This is a follow-up article to the first post in a series about quality. In this article we dig deeper into how materials, workmanship and origin of garment affect the value for your money.


Comfort, durability and correct fit are determined by the materials and construction methods used. For example, a pair of leather shoes at 200 euro price point might be made of either high quality or almost unusable leather. Similarly, a summer suit can be either cool even on a hot day or unpleasantly sweaty in a cloudy day.

Let’s take shoes as our first example, because the biggest difference in material costs is found on shoe materials. Synthetic “plastic leather”, costs only a couple of cents for a pair and so called mechanically polished leather, also known as “polished binder”, “hurricane hide” and such is very cheap, as well, being priced only a couple of euros for a pair. On the other end, top-quality veal or horse leather hide can cost up to hundreds of euros per pair while providing material only for 1-3 pairs of shoes.

The shoes made by renowned Florentian shoemaker Mario Bemer combine the highest quality materials to the extensive amount of handcraft – essentially everything that can be made by hand is made by hand. The resulting shoe approaches fine art by absolute, usable and aesthetic sides of quality.

Learning to define quality of shoe leather yourself is very useful skill indeed, because one can not make precise assumptions basing only on price. I have found good leather on <100 euros shoes and worthless materials on 400 euro shoes (beware of fashion brands). You can feel the difference every time you maintain your shoes: first-rate leather is easily polished while mechanically polished leather, usually coated with plastic, on the other end is practically not serviceable at all.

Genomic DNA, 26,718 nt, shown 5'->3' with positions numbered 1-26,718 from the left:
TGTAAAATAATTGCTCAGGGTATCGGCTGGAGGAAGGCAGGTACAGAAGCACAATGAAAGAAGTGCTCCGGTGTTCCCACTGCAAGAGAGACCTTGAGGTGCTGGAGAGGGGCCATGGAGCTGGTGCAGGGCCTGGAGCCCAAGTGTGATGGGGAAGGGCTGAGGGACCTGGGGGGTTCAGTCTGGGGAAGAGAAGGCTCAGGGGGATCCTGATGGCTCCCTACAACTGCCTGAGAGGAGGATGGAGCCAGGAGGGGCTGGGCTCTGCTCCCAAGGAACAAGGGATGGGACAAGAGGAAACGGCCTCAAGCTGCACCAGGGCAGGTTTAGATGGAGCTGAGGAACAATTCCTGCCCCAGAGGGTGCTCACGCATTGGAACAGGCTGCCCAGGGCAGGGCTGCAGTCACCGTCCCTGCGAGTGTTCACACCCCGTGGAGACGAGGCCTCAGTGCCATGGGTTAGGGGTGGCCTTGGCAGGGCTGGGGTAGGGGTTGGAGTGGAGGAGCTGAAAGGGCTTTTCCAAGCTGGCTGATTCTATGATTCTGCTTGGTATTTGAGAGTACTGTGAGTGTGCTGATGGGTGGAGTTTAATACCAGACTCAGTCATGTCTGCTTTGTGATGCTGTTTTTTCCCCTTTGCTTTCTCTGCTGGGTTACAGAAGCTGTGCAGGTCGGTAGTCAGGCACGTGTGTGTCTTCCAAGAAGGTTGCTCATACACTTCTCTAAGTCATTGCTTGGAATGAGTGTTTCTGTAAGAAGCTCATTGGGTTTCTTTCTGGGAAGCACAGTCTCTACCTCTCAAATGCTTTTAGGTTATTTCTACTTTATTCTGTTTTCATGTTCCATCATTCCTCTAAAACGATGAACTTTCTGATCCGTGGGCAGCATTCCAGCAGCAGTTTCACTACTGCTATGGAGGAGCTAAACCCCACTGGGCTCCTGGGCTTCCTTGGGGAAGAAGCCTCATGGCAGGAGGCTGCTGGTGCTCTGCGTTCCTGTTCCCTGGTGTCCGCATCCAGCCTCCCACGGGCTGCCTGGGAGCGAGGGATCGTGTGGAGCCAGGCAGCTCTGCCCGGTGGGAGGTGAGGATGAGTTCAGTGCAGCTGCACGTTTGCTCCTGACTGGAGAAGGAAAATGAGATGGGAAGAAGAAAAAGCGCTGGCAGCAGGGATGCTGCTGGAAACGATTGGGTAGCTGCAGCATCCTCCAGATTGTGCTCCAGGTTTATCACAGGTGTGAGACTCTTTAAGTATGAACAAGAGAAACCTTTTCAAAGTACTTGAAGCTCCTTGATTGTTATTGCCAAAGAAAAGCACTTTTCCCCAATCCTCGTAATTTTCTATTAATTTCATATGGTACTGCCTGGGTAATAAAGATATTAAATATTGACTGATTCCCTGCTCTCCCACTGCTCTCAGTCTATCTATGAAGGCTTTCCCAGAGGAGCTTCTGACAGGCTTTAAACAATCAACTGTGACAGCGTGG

Financial difference between cloths is a bit smaller. Most common mistake is to believe the salesman who praises fine and lightweight cloth: it might look good, but it won’t last. It should be obvious which one lasts longer – a thin, less than 100g / m2 fine fabric dress shirt or 200 g / m2 heavy-oxford-cloth shirt. The fabric should be chosen according to use, fine cloth is fine and luxurious on special occasions, but no one should believe the seller’s assurances to the superiority of finer fabric in everyday use.

While you evaluate fabrics you should trust your own judgment just like you do with shoe leather. You should gather all information available which help you decide whether material is good or not, because brands rarely indicate real properties of the fabric. If you somehow become aware of fabric manufacturer’s name, then you can be relatively sure about the quality of the fabric.

How much fabric is needed, then? T-shirt materials cost between few cents to few euros maximum. Shirt materials cost a bit more; from a couple of euros to up to ten or twenty euros per meter. About three to four meters of cloth is needed for a suit and it will cost the manufacturer between few euros to a couple of hundred euros – exotic fabrics, though, can easily cost more than a thousand euros per meter. When suit is made of patterned cloth, and the patterns are fixed precisely, there will be more scrap, thus the price will be higher. No one shoud save a penny there, because prompt alignment will give piece of mind everytime you see yourself in a mirror.